FIG. 5B illustrates the format of reception packets from the media access control which are de-compressed before being sent up to the logical link control in the data link layer.
FIG. 6 highlights a status byte in the packet header for enabling and disabling compression.
FIG. 7 is a table of destination addresses and their compression capabilities.
FIGS. 8A, 8B are a flowchart of the transmission process used by the low-level compressor in the data link layer.
FIGS. 9A, 9B are a flowchart of the reception process used by the low-level compressor in the data link layer.
FIG. 10 illustrates a LAN connected to other LANs through hubs.
FIG. 11 is a layer diagram of a LAN station with low-level compression connected to a hub without compression.
FIG. 12 illustrates how the low-level data which is compressed may itself contain higher-layer protocol information.
The present invention relates to an improvement in local-area networks. The following description is presented to enable one of ordinary skill in the art to make and use the invention as provided in the context of a particular application and its requirements. Various modifications to the preferred embodiment will be apparent to those with skill in the art, and the general principles defined herein may be applied to other embodiments. Therefore, the present invention is not intended to be limited to the particular embodiments shown and described, but is to be accorded the widest scope consistent with the principles and novel features herein disclosed.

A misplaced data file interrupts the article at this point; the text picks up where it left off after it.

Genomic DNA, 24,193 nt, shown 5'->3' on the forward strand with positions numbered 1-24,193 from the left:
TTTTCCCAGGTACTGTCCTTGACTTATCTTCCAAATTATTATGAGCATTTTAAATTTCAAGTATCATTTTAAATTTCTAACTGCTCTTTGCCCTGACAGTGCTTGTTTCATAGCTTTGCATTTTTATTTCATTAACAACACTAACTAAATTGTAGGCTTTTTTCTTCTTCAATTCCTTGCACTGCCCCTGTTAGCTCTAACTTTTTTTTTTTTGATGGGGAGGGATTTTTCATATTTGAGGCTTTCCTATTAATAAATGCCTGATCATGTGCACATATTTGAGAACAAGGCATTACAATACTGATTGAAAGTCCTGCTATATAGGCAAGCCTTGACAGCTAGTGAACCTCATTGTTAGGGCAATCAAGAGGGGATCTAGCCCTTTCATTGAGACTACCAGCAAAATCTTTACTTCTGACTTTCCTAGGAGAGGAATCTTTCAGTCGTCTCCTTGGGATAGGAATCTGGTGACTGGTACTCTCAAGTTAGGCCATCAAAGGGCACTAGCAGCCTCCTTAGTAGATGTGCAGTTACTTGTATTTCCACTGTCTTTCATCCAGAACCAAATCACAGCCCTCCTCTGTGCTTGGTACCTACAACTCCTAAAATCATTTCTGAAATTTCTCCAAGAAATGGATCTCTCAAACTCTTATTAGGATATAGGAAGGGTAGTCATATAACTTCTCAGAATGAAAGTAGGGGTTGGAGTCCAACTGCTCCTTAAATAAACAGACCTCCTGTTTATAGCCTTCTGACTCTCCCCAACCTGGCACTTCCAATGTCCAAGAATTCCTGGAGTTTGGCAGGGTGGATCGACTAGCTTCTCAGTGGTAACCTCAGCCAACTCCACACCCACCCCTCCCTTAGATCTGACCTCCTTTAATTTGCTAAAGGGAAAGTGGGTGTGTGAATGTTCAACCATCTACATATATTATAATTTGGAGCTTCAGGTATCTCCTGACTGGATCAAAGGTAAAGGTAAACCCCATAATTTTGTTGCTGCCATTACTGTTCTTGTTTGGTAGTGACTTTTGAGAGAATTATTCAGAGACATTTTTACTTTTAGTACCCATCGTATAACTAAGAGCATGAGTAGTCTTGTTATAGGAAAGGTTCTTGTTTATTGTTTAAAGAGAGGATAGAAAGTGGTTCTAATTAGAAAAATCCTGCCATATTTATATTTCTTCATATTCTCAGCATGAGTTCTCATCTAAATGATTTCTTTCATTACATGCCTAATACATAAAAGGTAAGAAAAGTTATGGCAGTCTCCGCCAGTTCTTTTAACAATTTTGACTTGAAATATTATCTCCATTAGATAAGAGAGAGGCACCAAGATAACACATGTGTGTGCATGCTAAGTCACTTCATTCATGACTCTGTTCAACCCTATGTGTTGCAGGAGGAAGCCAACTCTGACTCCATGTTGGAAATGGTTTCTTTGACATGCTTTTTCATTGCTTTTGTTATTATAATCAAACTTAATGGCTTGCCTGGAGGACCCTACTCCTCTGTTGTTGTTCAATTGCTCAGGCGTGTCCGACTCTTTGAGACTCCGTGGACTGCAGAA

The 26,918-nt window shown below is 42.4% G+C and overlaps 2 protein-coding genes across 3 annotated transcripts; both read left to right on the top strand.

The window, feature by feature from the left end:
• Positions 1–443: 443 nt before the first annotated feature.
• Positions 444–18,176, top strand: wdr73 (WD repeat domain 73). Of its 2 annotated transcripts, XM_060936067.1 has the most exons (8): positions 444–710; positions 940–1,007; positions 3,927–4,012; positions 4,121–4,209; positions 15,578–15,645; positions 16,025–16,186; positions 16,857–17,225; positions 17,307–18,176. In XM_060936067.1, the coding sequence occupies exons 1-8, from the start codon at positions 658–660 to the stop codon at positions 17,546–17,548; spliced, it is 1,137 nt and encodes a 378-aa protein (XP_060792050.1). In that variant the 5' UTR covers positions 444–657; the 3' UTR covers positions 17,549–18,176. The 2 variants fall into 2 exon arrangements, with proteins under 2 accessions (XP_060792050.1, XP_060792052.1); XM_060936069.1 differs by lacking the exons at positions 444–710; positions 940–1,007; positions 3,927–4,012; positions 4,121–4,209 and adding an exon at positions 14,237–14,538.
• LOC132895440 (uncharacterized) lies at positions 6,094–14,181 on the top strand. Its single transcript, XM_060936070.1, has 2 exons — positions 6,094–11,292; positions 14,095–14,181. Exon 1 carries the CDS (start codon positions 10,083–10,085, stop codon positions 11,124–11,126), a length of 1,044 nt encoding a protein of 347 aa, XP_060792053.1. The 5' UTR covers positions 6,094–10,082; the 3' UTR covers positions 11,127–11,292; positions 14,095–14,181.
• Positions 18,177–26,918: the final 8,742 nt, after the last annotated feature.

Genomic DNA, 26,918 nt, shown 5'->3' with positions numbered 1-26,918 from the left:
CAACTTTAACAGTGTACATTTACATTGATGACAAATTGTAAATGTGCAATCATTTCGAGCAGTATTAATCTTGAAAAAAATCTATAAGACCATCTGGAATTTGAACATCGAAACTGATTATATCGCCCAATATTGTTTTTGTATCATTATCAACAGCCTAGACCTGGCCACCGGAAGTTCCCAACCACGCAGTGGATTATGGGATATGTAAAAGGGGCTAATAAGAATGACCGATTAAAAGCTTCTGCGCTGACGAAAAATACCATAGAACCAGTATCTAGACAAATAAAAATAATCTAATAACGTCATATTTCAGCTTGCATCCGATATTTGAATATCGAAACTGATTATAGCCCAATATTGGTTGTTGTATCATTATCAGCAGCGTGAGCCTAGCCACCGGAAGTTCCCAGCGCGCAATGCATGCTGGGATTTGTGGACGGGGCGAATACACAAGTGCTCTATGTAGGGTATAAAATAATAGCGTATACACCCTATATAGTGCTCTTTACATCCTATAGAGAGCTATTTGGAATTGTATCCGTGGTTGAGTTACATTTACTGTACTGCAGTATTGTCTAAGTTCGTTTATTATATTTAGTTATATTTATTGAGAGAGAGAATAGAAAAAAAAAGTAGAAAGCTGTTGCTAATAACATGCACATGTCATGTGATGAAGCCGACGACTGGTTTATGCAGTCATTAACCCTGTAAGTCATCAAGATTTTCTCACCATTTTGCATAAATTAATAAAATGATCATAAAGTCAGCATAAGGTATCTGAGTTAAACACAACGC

FIG. 4 is a protocol layer diagram of a LAN network having low-level compression. The OSI 7-layer model includes the high-level application layer 34, presentation layer 36, session layer 38, transport layer 40, network layer 42, data link layer 44, and physical layer 46. Physical layer 46 transmits raw bits over a communication channel such as a LAN cable. Data Link Layer 44 handles transmission errors and controls the transmission facility so that network layer 42 does not have to know transmission details. Network layer 42 controls the operation of the subnet. Transport layer 40 accepts data from session layer 38 and splits this data into smaller units before being passed down to network layer 42. On the receiving side, transport layer 40 checks that all smaller units of the data are received. Thus transport layer 40 adds information to the data packet indicating the number of smaller units the data is split into. Session layer 38 provides a user interface to the network, while presentation layer 36 performs functions as a general solution requested by many users.